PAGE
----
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INCORONATA (Pisticci) Basilicata, Italy.

An ancient center near the town, set on a small, elongated hill overlooking the river Basento. The settlement, isolated on every side, may be reached only from the E where it looks out over the sea. It is 6 km from the center of the Greek colony of Metapontion and W of the line of defense of the Achaean colony.

The site is defended not only by its precipitous position but by an irregular stone and earthen agger (ca. 1 m wide). Within the fortification line, on a level stretch that slopes gently upward to the E, are traces of dwellings, rectangular or circular, with plinths of irregular sandstone rocks coming from the Basento river. Scattered here and there throughout the area, they are built of clay mixed with straw and ash and reinforced with tree trunks and branches. Inside the dwellings, Greek pottery mingled with local ware was found. The oldest vases are the proto-Corinthian bulging aryballoi and the pyre-shaped vases with friezes of running dogs. This series of small proto-Corinthian vases is associated with the series in gray clay. The larger vases are represented by locally produced amphorae and by black, painted amphorae, probably imported, and by a series of double-handled Chian orientalizing vases. These have geometric decorations in imitation of the insular and Rhodian techniques. The local ware comprises large decorated vases or imported lapygean ware mingled with large dishes, small sacrificial bowls, and urn-shaped amphorae. The total array of extant pottery suggests coexistence between Greeks and native peoples, beginning in the second half of the 8th c. B.C.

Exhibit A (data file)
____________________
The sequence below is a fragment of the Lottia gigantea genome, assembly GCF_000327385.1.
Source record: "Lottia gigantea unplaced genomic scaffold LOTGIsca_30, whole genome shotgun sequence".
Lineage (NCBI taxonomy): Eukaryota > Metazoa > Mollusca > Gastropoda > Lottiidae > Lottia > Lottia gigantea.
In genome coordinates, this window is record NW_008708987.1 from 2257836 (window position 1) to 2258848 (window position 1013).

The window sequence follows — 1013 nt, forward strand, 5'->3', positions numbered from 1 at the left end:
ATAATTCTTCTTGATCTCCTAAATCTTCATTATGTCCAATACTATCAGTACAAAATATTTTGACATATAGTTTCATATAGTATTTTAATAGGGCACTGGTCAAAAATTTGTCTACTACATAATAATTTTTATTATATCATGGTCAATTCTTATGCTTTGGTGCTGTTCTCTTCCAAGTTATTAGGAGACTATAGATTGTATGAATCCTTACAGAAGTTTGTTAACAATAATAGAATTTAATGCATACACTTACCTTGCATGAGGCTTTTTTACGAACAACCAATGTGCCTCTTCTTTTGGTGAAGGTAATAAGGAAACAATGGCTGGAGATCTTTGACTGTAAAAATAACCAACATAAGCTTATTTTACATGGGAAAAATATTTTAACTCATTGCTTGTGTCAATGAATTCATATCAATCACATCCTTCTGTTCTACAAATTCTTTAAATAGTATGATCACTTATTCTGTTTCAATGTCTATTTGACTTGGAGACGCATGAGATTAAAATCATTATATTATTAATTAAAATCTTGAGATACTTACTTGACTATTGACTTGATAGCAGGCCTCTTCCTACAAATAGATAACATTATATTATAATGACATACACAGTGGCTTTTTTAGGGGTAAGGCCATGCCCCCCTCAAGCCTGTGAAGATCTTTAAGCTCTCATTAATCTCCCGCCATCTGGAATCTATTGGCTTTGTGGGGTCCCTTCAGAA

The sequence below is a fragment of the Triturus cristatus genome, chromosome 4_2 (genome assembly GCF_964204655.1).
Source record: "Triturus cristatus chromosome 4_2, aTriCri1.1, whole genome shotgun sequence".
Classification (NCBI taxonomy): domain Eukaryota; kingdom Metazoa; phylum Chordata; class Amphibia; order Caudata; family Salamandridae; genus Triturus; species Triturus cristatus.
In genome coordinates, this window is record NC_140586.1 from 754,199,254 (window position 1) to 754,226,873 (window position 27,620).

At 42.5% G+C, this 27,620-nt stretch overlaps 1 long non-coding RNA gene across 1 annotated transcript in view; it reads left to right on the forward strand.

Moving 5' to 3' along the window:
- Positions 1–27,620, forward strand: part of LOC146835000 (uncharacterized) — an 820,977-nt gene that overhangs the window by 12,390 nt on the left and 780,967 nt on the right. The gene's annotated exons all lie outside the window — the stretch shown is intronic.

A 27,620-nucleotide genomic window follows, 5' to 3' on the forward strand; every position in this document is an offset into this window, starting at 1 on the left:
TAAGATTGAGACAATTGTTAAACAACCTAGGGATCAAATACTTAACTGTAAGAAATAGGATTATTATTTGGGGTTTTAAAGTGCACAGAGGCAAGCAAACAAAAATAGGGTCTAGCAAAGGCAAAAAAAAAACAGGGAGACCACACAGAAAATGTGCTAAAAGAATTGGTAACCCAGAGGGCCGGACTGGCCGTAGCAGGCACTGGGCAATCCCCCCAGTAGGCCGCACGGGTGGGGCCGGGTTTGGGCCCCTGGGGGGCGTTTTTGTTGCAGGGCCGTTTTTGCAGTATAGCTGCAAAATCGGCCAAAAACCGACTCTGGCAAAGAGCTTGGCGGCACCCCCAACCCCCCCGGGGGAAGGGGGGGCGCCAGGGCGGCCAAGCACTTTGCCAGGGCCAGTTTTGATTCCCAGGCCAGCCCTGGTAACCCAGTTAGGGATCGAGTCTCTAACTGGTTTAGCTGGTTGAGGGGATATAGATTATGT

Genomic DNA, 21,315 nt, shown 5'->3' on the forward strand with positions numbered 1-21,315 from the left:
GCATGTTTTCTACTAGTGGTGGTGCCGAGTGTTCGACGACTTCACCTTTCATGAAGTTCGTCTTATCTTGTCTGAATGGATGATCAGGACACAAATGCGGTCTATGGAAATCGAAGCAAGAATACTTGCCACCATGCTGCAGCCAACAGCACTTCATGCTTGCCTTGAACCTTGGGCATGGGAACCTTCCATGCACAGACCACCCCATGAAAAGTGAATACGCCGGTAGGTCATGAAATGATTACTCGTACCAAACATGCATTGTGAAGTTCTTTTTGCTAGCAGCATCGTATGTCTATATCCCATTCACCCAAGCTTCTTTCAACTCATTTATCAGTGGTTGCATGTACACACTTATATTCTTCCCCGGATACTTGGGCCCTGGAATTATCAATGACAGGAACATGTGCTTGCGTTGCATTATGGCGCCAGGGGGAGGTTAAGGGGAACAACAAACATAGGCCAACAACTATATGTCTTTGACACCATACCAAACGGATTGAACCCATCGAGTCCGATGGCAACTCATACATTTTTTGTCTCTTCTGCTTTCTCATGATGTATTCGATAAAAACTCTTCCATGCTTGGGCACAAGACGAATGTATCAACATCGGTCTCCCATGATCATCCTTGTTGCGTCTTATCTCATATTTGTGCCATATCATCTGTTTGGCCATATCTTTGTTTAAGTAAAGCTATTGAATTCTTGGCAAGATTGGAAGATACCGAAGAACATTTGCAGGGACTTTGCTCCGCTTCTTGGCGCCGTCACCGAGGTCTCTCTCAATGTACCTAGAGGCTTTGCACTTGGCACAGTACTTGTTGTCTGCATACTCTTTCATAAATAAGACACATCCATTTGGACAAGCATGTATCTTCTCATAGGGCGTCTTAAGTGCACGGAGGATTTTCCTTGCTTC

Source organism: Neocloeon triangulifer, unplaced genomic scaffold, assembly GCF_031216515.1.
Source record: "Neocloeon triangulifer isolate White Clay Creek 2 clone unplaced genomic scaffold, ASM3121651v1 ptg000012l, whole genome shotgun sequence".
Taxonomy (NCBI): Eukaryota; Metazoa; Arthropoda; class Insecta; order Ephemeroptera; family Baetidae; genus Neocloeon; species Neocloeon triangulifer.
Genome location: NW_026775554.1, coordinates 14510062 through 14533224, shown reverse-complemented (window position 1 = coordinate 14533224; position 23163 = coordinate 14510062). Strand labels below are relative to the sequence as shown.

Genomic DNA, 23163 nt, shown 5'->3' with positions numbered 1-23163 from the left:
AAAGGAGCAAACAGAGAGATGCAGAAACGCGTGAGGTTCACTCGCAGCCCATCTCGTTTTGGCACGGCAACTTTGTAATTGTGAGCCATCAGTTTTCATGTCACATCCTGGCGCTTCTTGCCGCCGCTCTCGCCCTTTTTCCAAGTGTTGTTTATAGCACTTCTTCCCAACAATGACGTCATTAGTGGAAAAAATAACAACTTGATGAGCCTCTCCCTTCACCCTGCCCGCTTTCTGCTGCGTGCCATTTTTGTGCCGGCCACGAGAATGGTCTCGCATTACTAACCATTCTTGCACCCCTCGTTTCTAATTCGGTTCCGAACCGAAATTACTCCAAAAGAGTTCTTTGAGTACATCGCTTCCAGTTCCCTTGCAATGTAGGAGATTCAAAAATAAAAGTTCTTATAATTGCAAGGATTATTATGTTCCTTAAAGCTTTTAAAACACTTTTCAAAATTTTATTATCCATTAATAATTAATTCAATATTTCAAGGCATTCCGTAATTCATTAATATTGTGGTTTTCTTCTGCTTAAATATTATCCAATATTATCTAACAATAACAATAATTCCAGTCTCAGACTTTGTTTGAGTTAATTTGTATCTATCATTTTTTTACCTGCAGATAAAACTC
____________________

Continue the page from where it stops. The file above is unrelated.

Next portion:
In the lowest levels of the site are ceramic fragments dating to the last years of the Bronze Age or perhaps of the Apennine culture. Even though the levels are often mixed because of a succession of buildings, this much has become clear in the chronology which extends until the end of the 7th c. B.C. Thus far, no other evidence has been found prior to this period. Some vases show traces of graffiti, among the oldest known to date in the area of Metapontion.

The archaic Greek pottery discovered in this site antedates, in very large part, the finds thus far made in the lowest levels at Metapontion. Everything gives the impression of a site which predates the founding of Metapontion, and which was abandoned toward the end of the 7th c. B.C. Antiochos of Syracuse (Strab. 6.1.15) speaks of another site which existed in the area of Metapontion but which was abandoned before Metapontion was founded. Perhaps his words should be reconsidered in this context.


D. Adamesteanu, “Problèmes de la zone archéologique de Métaponte,” RA (1967) 28-29, fig. 35; id., Popoli anellenici in Basilicata (1971) 18-20.


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